So, the BBC arrived, and they couldn't believe that they would have a computer five days after they told us what they wanted, after having waited for two years with Newbury Laboratory, and they didn't have a prototype yet. So they were impressed by that, and we got the contract.

Alan Cowley:                    So how many did they order, then?

Hermann Hauser:           We had to prove to them that we could produce 10 thousand in the first year, and we sold a hundred thousand.

Alan Cowley:                    Wow. So that was the start of the huge growth for Acorn?

Hermann Hauser:           And it then became the standard in British schools as well, and many software companies and games companies that now exist say that the reason why they could produce these companies and these clever programmes is because they all learned how to programme on the BBC Micro in the schools. Because it was, Sophie Wilson just did a spectacular job on BBC BASIC. It was such an easy programming language, too, and the kind of proper programming language. And it had an easy way of including assembler language, so people also learned about assembler.

                                           And the school, the computing teaching in UK took a big step back when PCs were introduced, because PCs didn't have that programming environment. Every schoolkid would know how to walk up to a BBC Micro and say, "Print Joe is a silly bugger," or something, and then fill the whole screen with, "Joe is silly," or, "I love Mary," or something. They just learned how to programme.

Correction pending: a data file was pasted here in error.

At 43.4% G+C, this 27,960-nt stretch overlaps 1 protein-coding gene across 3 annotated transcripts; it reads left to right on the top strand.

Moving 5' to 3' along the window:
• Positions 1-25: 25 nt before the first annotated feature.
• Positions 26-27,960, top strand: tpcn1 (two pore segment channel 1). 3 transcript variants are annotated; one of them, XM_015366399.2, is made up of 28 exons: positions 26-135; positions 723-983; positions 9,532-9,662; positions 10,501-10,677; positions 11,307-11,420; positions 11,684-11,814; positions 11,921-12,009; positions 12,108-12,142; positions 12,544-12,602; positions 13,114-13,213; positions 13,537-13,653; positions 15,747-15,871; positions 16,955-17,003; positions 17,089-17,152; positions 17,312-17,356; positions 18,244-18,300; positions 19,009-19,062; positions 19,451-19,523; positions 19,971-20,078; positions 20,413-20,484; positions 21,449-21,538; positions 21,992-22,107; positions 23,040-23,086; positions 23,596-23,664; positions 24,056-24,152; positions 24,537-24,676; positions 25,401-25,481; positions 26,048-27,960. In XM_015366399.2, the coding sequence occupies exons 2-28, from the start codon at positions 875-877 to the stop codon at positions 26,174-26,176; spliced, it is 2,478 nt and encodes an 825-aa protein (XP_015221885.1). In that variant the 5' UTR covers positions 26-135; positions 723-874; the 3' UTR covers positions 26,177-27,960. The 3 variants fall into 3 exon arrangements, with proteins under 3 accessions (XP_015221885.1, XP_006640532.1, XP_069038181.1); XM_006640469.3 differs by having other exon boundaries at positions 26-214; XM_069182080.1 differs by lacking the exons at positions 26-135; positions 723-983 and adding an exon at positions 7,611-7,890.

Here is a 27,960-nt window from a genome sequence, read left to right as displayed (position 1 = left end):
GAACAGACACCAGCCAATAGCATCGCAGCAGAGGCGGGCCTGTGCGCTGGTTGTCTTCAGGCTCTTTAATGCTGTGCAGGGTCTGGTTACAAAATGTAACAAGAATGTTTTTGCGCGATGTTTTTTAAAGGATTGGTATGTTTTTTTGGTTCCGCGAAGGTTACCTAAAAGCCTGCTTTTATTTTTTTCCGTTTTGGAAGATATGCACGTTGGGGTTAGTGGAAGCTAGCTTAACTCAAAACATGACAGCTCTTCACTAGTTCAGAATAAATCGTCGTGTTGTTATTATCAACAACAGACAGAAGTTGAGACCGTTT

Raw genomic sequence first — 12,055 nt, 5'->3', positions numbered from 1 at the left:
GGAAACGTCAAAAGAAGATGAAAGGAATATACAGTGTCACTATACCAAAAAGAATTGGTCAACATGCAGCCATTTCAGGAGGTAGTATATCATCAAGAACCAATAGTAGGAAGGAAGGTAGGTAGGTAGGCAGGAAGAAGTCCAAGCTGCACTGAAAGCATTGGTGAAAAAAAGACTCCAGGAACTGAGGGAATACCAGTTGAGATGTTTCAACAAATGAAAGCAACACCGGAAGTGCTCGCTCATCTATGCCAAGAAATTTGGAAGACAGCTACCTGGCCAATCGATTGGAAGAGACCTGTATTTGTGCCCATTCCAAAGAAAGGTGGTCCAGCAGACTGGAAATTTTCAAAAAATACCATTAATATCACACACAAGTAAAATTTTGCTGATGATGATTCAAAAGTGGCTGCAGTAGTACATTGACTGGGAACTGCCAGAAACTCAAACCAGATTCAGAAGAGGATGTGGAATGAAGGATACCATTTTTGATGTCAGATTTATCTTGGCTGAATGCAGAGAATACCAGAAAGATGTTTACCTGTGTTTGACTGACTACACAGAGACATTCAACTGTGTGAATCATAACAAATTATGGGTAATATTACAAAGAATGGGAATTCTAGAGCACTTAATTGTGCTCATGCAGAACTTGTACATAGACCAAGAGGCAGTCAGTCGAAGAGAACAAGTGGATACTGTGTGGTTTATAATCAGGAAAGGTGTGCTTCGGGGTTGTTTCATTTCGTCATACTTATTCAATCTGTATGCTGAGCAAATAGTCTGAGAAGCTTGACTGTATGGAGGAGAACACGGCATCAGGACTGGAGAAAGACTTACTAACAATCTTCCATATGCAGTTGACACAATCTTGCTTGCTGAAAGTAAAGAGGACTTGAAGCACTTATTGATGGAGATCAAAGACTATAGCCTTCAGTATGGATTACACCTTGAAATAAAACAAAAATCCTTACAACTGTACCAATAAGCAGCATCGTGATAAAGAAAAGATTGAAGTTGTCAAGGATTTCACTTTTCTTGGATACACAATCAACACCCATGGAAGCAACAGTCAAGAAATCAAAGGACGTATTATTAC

The other thing that happened, which was very important and very interesting, the easiest way of getting new programmes and new games was to type them in from programmes that were printed in Practical Electronics and Acorn User, because every publication had programmes in it. And of course, they always made mistakes when they typed it in. So when they made a mistake, it said, "Error in line 74." So then they went back and said, "What did I do wrong?" And that's how they learned how to programme.

Alan Cowley:                    Wow.

Hermann Hauser:           So, everybody who left school at that time knew how to programme. And when the PCs came, they learned how to use Word and Excel, but they didn't learn how to programme anymore.

Alan Cowley:                    Yeah. Until, I guess nowadays?

Hermann Hauser:           Until now with the code clubs, yeah.

Alan Cowley:                    Yeah. So that was my generation that missed out, unfortunately.

Hermann Hauser:           Yeah, yeah. It's very sad.

Alan Cowley:                    It is very sad. Okay. So, let's move on to Acorn’s growth. It's growing strongly. You then went to IPO it?